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Like so many people whose data was leaked in a hack of the infidelity dating website Ashley Madison, Steve was desperate for a way to keep his information from spreading online. He’d been a member of the site for years and didn't want his wife to find out.

A few days after the leak, he received an e-mail from a company named Trustify that seemed to offer hope:

Steve had used a tool created by Trustify, an on-demand private eye startup, to search whether his e-mail address had been contained in the leak. The company didn't disclose to searchers that this would happen, but a few days later, he received the e-mail from Trustify, letting him know that someone had used the tool to search his e-mail address. He received the same e-mail twice, potentially indicating that someone else had searched for his e-mail in the leak.

Trustify then offered to help him hide the exposed data. A link included in the e-mail took him to a page on the company website that said he could pay one of the company's internet sleuths $67 an hour to find out exactly how much information was out there on the web that might "ruin" his life.

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Security researcher Troy Hunt correctly pointed out last week that “exposure is irretrievable” at this point because the information has been "sufficiently socialised and redistributed."

We reached out to Trustify for information on how exactly the company plans to help victims of the hack keep the data offline. A company spokeswoman responded with a link to a Q&A, but did not respond to other questions. In the Q&A, Trustify readily admits that it can't really help anyone hide what's already out there.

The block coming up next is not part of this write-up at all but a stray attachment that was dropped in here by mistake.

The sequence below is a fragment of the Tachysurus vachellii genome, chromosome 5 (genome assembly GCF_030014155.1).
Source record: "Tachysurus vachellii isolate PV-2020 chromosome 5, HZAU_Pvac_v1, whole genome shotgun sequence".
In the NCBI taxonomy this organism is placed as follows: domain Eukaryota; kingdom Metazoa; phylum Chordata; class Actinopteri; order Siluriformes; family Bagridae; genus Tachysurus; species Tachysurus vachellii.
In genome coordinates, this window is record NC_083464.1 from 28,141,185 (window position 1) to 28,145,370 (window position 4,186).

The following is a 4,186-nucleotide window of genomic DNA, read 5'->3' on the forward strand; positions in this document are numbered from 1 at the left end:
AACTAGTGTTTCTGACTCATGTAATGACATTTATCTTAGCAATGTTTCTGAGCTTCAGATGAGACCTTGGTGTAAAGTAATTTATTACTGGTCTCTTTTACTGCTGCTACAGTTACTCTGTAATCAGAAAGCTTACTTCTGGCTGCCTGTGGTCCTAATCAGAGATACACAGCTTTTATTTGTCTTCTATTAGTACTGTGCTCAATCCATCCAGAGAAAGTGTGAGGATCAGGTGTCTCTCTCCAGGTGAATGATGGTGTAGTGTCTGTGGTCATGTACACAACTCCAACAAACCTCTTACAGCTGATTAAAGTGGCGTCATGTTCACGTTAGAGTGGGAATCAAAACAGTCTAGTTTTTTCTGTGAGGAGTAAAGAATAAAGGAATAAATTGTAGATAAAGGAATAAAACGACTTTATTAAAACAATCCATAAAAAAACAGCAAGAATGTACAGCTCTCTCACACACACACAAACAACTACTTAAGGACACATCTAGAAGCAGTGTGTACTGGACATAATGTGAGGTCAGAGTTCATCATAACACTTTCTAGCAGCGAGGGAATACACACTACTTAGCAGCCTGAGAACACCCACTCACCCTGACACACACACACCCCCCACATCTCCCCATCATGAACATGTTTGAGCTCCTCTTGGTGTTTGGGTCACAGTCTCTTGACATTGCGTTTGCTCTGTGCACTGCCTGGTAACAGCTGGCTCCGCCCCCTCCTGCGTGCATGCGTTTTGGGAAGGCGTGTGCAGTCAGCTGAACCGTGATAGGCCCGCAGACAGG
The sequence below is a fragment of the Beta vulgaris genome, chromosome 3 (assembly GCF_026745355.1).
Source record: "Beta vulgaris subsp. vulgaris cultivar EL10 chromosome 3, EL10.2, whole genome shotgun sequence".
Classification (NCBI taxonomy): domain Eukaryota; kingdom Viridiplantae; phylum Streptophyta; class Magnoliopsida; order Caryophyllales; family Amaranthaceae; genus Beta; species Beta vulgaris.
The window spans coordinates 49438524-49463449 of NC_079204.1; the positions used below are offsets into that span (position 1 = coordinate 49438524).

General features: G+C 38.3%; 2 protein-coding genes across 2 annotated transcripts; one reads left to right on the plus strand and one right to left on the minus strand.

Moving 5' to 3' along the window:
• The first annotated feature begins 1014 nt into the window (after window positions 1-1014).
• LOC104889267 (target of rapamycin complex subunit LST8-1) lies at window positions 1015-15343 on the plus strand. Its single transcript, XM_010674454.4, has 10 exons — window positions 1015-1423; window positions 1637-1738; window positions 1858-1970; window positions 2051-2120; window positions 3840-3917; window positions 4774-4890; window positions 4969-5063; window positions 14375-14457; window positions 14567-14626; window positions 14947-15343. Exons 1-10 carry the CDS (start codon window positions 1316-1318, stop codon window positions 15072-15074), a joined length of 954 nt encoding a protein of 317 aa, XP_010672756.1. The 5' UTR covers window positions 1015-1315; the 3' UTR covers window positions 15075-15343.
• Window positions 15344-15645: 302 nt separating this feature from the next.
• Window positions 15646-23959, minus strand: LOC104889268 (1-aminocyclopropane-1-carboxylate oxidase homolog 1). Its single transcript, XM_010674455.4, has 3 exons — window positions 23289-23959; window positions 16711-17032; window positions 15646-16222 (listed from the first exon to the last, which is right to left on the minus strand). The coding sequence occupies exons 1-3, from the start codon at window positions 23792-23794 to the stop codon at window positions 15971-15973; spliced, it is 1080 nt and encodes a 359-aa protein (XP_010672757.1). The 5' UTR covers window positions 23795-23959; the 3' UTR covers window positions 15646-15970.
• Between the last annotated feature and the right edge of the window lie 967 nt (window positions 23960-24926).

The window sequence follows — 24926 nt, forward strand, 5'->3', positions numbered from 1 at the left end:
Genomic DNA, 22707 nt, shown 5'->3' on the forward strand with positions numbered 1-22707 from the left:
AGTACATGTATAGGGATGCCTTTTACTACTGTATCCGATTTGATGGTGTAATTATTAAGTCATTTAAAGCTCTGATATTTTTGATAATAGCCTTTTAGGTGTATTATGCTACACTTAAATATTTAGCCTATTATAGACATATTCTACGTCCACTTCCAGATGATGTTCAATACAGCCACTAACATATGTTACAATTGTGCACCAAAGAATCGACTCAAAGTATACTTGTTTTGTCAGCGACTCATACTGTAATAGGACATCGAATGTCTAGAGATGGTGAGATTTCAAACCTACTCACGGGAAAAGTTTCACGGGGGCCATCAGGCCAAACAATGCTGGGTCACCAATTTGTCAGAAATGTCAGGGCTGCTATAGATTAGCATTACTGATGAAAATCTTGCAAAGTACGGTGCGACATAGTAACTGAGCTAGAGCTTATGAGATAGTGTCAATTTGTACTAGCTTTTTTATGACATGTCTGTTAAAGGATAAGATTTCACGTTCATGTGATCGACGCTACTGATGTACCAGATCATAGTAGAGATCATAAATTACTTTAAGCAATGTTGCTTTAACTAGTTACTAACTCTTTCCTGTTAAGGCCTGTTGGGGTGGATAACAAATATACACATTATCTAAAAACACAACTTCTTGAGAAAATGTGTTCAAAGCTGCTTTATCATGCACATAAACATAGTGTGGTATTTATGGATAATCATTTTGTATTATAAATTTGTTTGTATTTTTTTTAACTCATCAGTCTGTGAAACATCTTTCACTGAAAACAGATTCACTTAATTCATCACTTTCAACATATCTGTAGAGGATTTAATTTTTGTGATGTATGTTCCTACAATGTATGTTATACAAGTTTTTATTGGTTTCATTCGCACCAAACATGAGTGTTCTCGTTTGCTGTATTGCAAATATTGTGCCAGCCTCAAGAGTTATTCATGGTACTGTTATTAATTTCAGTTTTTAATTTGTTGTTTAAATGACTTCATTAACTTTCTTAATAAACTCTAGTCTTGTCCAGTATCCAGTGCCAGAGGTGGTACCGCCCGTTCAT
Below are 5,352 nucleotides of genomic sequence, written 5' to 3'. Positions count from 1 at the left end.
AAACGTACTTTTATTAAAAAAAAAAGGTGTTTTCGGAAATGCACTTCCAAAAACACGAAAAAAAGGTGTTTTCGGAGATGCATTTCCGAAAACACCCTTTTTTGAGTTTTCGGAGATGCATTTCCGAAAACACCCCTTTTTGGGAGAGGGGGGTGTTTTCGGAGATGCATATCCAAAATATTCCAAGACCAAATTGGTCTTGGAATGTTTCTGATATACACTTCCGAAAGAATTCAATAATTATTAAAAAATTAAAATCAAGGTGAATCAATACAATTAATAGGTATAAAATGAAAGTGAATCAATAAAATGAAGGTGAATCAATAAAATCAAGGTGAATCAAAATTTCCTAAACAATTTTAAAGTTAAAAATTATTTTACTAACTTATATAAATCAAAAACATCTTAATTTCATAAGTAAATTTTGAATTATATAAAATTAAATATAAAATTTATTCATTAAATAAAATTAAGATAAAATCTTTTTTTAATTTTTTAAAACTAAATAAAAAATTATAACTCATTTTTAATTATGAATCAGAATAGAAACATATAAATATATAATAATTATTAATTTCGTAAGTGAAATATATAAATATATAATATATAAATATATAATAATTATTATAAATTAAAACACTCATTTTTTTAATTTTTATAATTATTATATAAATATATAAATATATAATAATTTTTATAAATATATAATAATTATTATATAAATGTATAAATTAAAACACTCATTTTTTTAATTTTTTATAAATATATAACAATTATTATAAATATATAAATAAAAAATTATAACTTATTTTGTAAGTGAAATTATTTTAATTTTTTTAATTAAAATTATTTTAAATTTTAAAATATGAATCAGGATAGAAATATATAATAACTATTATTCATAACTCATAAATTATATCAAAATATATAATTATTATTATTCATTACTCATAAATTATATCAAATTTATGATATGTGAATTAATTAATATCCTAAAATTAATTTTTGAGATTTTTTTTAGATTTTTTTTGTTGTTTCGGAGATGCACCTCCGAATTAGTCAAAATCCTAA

"We are in the business of helping customers find the truth, we aren’t in the business of modifying the truth," the company wrote.

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Another question acknowledges that the company's policy of e-mailing users whenever someone searches their e-mail is a little creepy.

"Whether it was a self-check or not, we feel people have a right to know that their data is now publicly available," the company wrote. To skeptics, though, it seems more like cashing in on a good opportunity for marketing. Trustify readily admits that because of the hack, business is booming. "Our daily caseload has increased 15x so far, and nearly every single new case since August 18 has been related to the Ashley Madison data," the company said in the post.

It seems all Trustify is doing is providing people access to information that's already public, for a fee, while advertising itself as a solution to panicked hack victims like Steve.

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"At first I was hopeful," said Steve. "I thought someone could help me. But the information is already out there.  I am going to live with the realization that my info is out there and it's only a matter of time before it is found."